2. Replace the block of code that starts with the first line in the new block below, and ends with the last line in the new block below. Assuming your file has line #1 as "using System; // DBNull", then the block to replace should be line #12 – line #21. After replacing the block of code, what was line #21 should be line #30 (code also available in the C:\TEMP\StairwayToSQLCLR\Level-06\Scripts\ConnectionTypeTest_v2.cs script).
        public static object ConnectionTypeTest(SqlString SqlToExecute,
            [SqlFacet(MaxSize = 300)] SqlString Connection, // added for Issue #4
            SqlBoolean UseImpersonation)
        {
            object _Output = DBNull.Value;
            WindowsImpersonationContext _ImpersonationContext = null;
    
            // added for Issue #4 : BEGIN
            string _ConnectionString = Connection.Value.Trim();
            if (_ConnectionString == String.Empty)
            {
                _ConnectionString = "Context Connection = true;"; // default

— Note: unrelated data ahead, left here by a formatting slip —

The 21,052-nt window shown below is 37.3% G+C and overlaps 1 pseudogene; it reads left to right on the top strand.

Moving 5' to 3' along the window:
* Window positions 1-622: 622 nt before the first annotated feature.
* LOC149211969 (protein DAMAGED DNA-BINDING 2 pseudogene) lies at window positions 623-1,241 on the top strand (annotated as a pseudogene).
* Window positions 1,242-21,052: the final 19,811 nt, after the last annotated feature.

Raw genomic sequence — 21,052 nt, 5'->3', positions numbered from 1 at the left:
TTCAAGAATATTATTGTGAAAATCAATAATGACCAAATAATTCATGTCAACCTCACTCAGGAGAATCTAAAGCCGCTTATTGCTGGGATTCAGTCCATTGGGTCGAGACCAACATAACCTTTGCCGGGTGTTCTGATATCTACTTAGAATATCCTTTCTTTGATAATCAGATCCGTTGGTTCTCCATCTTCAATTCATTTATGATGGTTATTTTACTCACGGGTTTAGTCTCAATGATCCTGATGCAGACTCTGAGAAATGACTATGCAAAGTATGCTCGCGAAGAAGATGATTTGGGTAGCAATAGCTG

}
            // added for Issue #4 : END
    
            try
            {
                using (SqlConnection _Connection =
                    new SqlConnection(_ConnectionString)) // changed for Issue #4
  3. Hit <Control-S> to save.

Some notes:

  • We do not need to worry about someone passing in NULL for "@ConnectionString" causing an error since the fix we did for Issue #3 disallows any NULL s from being sent in.
  • The "[SqlFacet(MaxSize = 300)]" attribute tells SSDT to generate an input parameter type of "NVARCHAR(300)" instead of the default "NVARCHAR(MAX)". Please note that in earlier versions of SSDT, the default T-SQL datatype generated for "SqlString" was "NVARCHAR(4000)" and only "NVARCHAR(MAX)" for "SqlChars". Now both "Sql*" types generate "NVARCHAR(MAX)".